223 Finding out the Contents in the Artist’s Stolen Box

The next day arrived quickly. 

Since she had arranged for the locksmith to finish by today in the afternoon, she decided to pass her morning in anticipation. When the time came, she rushed out of the school.

As she made her way to the shop, she recalled that today was the day that Zixu would take the imperial examinations. She hoped that it would go well for him, and she wondered if he was still feeling sick. If he seriously considered pushing himself like what he was doing, after being so ill that he fainted, that wouldn't be good at all. He was just hurting himself.

At this thought, Yujia paused, then shook her head.

Oh whatever.

Yunhe was right, she was being too considerate and worrying far too much. It was Yu Zixu's examinations, not concerning her the slightest. She did what she could already. She needed to stop worrying herself over things involving him. 

Just like that, Yujia dismissed all her thoughts about Zixu in a second. 

Arriving at the locksmith's shop, Yujia found the locksmith who worked on her box. He was behaving rather normally, making Yujia believe that the contents in the box weren't too shocking. He must've opened the box already with the key he made, and if there was anything frightening or dangerous in the box, he wouldn't be as calm as he was right now.

Yujia paid him the rest of the money she owed, grabbed the box and key, then left. The entire process could not be easier, and Yujia didn't stay for long. She wanted to open the box when she went back to Lingxin, in the privacy of her own room.

A few moments later, back in her courtyard, Yujia took a closer look at the key she bought.

The key was rustic looking— in no way was it refined— but the details on the end of the key were stunning. It was complex, with so many nooks carved into the metal. It seemed like the lock in the box was just as Zixu said when he attempted to pick the lock. It was far too complex for someone with basic lock picking skills to open it. Only having the original key— or having an experienced locksmith to create the original key— would make it actually open.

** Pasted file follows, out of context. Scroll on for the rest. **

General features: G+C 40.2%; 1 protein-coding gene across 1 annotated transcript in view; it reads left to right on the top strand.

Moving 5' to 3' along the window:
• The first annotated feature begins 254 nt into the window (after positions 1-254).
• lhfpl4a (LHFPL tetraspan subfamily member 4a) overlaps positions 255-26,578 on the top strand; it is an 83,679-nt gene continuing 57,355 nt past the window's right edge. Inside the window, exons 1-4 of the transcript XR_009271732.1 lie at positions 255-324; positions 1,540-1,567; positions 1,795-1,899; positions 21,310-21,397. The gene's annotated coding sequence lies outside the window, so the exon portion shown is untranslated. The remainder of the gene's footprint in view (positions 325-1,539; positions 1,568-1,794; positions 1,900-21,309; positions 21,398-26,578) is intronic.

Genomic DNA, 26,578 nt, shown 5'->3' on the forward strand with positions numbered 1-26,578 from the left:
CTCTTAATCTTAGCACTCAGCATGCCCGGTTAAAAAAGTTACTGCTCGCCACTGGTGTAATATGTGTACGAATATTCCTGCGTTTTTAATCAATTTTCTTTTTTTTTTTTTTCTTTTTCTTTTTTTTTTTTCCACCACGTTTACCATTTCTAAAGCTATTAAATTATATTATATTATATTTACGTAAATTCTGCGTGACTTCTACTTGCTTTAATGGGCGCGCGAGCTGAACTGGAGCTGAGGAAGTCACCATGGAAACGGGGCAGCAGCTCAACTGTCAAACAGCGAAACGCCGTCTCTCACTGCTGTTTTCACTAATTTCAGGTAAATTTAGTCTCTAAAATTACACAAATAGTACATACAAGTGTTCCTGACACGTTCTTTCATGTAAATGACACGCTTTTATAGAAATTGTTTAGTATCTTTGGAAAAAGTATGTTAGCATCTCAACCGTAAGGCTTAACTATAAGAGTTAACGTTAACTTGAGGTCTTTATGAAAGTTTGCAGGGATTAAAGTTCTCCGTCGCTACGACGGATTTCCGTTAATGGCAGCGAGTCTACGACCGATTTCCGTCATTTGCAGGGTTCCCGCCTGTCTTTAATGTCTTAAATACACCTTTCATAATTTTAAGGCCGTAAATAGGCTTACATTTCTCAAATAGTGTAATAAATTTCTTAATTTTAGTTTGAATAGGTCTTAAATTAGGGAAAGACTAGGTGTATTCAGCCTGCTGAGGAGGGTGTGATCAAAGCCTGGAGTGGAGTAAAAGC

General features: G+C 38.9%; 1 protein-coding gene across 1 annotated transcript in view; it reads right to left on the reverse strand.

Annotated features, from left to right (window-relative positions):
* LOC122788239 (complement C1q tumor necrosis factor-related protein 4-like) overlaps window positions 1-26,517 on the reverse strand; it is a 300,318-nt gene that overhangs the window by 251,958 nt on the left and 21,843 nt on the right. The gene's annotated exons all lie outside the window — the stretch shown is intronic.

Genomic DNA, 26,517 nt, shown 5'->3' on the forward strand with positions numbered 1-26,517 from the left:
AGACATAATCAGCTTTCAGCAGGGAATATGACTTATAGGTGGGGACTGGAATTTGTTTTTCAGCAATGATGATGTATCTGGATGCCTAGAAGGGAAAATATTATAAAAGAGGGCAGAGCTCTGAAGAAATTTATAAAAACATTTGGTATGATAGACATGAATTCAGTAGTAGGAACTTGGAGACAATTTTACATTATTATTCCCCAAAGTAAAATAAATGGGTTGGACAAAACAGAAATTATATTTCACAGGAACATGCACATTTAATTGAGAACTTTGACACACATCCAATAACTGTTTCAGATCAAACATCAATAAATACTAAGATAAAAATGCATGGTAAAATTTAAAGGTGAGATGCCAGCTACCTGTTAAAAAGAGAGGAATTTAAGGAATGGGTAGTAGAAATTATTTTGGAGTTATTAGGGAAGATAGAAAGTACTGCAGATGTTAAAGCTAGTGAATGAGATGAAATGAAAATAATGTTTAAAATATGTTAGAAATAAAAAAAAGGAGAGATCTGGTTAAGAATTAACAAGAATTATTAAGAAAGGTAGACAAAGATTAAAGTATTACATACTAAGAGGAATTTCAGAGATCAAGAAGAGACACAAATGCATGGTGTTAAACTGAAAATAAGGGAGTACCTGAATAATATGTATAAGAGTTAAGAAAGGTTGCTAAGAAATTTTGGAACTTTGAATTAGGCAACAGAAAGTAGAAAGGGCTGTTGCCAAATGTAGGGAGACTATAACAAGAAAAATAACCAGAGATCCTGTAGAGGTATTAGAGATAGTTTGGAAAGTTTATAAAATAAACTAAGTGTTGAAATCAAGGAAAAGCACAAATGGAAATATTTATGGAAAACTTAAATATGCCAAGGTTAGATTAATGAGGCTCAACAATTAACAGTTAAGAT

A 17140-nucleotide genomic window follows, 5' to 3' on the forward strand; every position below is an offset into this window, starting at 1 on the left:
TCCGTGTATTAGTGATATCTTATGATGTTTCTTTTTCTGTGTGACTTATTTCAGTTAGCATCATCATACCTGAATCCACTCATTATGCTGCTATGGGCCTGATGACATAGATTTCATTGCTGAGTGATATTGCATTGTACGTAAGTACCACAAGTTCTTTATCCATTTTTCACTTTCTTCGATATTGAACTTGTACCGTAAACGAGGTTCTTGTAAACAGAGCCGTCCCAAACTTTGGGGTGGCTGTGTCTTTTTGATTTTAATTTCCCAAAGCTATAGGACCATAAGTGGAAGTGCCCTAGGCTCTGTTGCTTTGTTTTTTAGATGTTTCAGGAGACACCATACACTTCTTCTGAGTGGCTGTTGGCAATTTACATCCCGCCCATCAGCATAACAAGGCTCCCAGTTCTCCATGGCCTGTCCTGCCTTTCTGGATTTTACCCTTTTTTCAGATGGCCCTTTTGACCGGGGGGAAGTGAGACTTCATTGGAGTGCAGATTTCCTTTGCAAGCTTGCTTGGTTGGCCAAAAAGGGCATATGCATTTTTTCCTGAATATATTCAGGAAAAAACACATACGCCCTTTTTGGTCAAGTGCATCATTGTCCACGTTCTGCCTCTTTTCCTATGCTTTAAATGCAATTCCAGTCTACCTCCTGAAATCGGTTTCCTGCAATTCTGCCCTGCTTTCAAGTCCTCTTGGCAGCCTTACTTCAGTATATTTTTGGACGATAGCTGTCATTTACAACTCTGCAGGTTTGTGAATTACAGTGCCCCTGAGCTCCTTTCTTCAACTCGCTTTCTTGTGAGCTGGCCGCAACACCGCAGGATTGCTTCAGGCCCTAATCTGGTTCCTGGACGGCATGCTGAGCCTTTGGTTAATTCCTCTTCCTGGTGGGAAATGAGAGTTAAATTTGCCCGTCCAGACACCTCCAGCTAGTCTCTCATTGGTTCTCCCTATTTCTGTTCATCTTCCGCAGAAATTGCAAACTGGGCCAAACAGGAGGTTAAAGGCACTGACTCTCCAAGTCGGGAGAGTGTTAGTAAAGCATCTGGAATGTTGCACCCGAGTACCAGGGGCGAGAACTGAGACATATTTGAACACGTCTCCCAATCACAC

Gently, Yujia pushed the key into the lock, then turned it. A clicking noise sounded, and in the next moment, she lifted the lid of the box.

She didn't expect to be surprised by what was in the box. Yet when she opened it and saw what was inside, Yujia blinked a few times, just to make sure that the things she saw were actually the true contents

There wasn't any deadly poison. There wasn't any suspicious letter. There wasn't any incriminating evidence, any breaking discovery, any decent clues or hints.

All that was in the box, the item that Yujia had been pondering about and filled with curiosity for, was nothing but a simple, commonplace item:

A set of two matching hairpins.

Yujia stared at it. She stared at it for a long time, her lips pressed into a thin line and her gaze blank.

Was this a joke?

Truthfully, Yujia couldn't believe what she saw exactly because of how innocent these items seemed. She picked up one of the hairpins, turning it in her hand.

The hairpin in her hand was simplistic, with nothing too intricate about it. It was made of mostly silver, with one single blue bead at the end of it. Around the blue bead were the petals of a flower, framing the bead as if the bead was the center of the flower. The flower part was the most detailed area of the pin. 

The two hairpins were exactly the same. Based on what Yujia had seen of this world, these two pins wouldn't sell for more than a few taels in the marketplace.

Once she finished observing the pins, she took them both out and placed them closer to her on the table. The inside of the box was cushioned with some stuffed fabric.

Yujia stared at the hairpins again.